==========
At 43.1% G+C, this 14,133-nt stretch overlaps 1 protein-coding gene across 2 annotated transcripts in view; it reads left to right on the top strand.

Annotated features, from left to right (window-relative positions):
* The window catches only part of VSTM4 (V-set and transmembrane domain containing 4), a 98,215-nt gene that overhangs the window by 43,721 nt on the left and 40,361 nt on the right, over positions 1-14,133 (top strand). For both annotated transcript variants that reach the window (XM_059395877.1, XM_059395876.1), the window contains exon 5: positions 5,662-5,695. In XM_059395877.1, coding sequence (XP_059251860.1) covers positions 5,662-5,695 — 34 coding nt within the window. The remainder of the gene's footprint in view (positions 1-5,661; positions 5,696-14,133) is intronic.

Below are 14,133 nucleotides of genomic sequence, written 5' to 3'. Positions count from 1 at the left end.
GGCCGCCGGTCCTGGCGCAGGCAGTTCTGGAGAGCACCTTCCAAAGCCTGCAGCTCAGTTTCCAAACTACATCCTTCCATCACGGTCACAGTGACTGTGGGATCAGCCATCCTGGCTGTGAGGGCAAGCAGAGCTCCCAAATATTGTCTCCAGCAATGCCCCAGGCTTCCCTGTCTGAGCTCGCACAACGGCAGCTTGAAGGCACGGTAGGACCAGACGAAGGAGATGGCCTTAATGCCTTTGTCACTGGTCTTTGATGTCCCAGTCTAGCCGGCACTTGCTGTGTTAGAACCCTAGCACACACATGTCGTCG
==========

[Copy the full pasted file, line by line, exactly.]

At 43.1% G+C, this 14,133-nt stretch overlaps 1 protein-coding gene across 2 annotated transcripts in view; it reads left to right on the top strand.

Annotated features, from left to right (window-relative positions):
* The window catches only part of VSTM4 (V-set and transmembrane domain containing 4), a 98,215-nt gene that overhangs the window by 43,721 nt on the left and 40,361 nt on the right, over positions 1-14,133 (top strand). For both annotated transcript variants that reach the window (XM_059395877.1, XM_059395876.1), the window contains exon 5: positions 5,662-5,695. In XM_059395877.1, coding sequence (XP_059251860.1) covers positions 5,662-5,695 — 34 coding nt within the window. The remainder of the gene's footprint in view (positions 1-5,661; positions 5,696-14,133) is intronic.

Below are 14,133 nucleotides of genomic sequence, written 5' to 3'. Positions count from 1 at the left end.
GGCCGCCGGTCCTGGCGCAGGCAGTTCTGGAGAGCACCTTCCAAAGCCTGCAGCTCAGTTTCCAAACTACATCCTTCCATCACGGTCACAGTGACTGTGGGATCAGCCATCCTGGCTGTGAGGGCAAGCAGAGCTCCCAAATATTGTCTCCAGCAATGCCCCAGGCTTCCCTGTCTGAGCTCGCACAACGGCAGCTTGAAGGCACGGTAGGACCAGACGAAGGAGATGGCCTTAATGCCTTTGTCACTGGTCTTTGATGTCCCAGTCTAGCCGGCACTTGCTGTGTTAGAACCCTAGCACACACATGTCGTCG